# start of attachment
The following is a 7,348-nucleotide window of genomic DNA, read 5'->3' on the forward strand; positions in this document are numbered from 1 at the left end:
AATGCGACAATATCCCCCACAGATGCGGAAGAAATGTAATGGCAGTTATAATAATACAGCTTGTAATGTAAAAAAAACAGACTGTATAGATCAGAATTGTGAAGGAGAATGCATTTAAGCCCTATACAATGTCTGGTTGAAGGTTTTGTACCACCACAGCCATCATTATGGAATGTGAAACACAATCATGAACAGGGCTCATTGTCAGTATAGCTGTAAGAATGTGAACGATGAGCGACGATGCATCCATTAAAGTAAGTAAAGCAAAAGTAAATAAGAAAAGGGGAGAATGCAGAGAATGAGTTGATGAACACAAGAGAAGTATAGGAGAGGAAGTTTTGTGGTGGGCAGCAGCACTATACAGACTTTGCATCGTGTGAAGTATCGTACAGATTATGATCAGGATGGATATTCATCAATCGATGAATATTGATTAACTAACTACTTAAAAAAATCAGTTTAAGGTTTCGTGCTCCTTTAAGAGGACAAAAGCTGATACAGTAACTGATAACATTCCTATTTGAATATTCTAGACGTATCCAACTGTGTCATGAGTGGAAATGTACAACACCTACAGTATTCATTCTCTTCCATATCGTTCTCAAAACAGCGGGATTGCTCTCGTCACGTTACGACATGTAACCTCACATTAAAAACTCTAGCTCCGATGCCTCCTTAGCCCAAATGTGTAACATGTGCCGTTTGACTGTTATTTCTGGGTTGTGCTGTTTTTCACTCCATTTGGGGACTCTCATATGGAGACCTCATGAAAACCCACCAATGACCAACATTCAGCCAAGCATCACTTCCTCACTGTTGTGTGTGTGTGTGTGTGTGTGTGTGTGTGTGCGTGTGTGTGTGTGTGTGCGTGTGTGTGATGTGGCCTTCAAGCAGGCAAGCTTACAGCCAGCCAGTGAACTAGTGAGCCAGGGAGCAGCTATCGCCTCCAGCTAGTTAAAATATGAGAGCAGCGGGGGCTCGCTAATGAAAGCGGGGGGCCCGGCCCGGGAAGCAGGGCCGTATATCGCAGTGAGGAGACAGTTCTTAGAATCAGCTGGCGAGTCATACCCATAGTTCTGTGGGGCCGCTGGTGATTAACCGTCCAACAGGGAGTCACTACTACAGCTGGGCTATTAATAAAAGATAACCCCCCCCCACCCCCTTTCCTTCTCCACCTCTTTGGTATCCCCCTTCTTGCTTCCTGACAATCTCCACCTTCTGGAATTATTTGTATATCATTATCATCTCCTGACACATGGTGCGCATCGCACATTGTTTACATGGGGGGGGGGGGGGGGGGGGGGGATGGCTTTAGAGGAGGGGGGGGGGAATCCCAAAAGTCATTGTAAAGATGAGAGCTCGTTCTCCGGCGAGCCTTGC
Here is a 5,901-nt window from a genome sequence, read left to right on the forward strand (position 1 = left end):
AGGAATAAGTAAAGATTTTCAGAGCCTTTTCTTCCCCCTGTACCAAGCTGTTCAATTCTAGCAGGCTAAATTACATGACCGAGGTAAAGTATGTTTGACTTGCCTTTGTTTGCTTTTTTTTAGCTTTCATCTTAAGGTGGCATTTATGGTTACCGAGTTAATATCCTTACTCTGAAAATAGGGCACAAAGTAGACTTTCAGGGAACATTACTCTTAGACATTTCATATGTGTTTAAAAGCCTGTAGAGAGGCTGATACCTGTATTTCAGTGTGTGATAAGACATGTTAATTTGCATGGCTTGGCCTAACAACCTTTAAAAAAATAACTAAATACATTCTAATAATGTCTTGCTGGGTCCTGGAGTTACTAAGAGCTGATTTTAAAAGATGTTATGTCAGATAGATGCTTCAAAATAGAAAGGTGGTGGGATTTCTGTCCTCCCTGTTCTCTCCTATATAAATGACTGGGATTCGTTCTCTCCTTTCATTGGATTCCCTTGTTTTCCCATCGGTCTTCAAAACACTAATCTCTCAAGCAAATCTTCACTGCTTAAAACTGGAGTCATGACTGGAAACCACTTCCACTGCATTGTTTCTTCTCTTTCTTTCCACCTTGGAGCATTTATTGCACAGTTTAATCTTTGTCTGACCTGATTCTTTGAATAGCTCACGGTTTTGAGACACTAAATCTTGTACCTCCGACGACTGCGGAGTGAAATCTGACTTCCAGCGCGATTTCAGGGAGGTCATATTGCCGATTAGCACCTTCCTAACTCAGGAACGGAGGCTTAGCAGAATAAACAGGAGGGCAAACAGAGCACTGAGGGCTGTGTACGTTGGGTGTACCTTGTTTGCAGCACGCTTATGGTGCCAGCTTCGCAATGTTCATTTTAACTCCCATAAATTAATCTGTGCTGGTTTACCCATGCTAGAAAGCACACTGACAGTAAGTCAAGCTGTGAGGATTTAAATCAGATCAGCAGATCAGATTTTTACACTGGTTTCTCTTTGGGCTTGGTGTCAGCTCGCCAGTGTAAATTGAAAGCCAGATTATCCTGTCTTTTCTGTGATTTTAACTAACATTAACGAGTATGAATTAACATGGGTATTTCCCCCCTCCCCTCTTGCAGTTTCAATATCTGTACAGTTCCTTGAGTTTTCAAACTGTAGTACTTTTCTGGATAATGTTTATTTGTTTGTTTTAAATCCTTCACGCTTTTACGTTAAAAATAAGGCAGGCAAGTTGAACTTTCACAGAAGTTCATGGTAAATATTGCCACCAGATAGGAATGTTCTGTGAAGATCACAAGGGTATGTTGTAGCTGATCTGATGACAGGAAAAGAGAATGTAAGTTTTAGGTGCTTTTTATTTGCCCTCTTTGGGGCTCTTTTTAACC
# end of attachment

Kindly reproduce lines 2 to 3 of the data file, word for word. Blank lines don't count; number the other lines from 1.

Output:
AATGCGACAATATCCCCCACAGATGCGGAAGAAATGTAATGGCAGTTATAATAATACAGCTTGTAATGTAAAAAAAACAGACTGTATAGATCAGAATTGTGAAGGAGAATGCATTTAAGCCCTATACAATGTCTGGTTGAAGGTTTTGTACCACCACAGCCATCATTATGGAATGTGAAACACAATCATGAACAGGGCTCATTGTCAGTATAGCTGTAAGAATGTGAACGATGAGCGACGATGCATCCATTAAAGTAAGTAAAGCAAAAGTAAATAAGAAAAGGGGAGAATGCAGAGAATGAGTTGATGAACACAAGAGAAGTATAGGAGAGGAAGTTTTGTGGTGGGCAGCAGCACTATACAGACTTTGCATCGTGTGAAGTATCGTACAGATTATGATCAGGATGGATATTCATCAATCGATGAATATTGATTAACTAACTACTTAAAAAAATCAGTTTAAGGTTTCGTGCTCCTTTAAGAGGACAAAAGCTGATACAGTAACTGATAACATTCCTATTTGAATATTCTAGACGTATCCAACTGTGTCATGAGTGGAAATGTACAACACCTACAGTATTCATTCTCTTCCATATCGTTCTCAAAACAGCGGGATTGCTCTCGTCACGTTACGACATGTAACCTCACATTAAAAACTCTAGCTCCGATGCCTCCTTAGCCCAAATGTGTAACATGTGCCGTTTGACTGTTATTTCTGGGTTGTGCTGTTTTTCACTCCATTTGGGGACTCTCATATGGAGACCTCATGAAAACCCACCAATGACCAACATTCAGCCAAGCATCACTTCCTCACTGTTGTGTGTGTGTGTGTGTGTGTGTGTGTGTGTGCGTGTGTGTGTGTGTGTGCGTGTGTGTGATGTGGCCTTCAAGCAGGCAAGCTTACAGCCAGCCAGTGAACTAGTGAGCCAGGGAGCAGCTATCGCCTCCAGCTAGTTAAAATATGAGAGCAGCGGGGGCTCGCTAATGAAAGCGGGGGGCCCGGCCCGGGAAGCAGGGCCGTATATCGCAGTGAGGAGACAGTTCTTAGAATCAGCTGGCGAGTCATACCCATAGTTCTGTGGGGCCGCTGGTGATTAACCGTCCAACAGGGAGTCACTACTACAGCTGGGCTATTAATAAAAGATAACCCCCCCCCACCCCCTTTCCTTCTCCACCTCTTTGGTATCCCCCTTCTTGCTTCCTGACAATCTCCACCTTCTGGAATTATTTGTATATCATTATCATCTCCTGACACATGGTGCGCATCGCACATTGTTTACATGGGGGGGGGGGGGGGGGGGGGGGATGGCTTTAGAGGAGGGGGGGGGGAATCCCAAAAGTCATTGTAAAGATGAGAGCTCGTTCTCCGGCGAGCCTTGC
Here is a 5,901-nt window from a genome sequence, read left to right on the forward strand (position 1 = left end):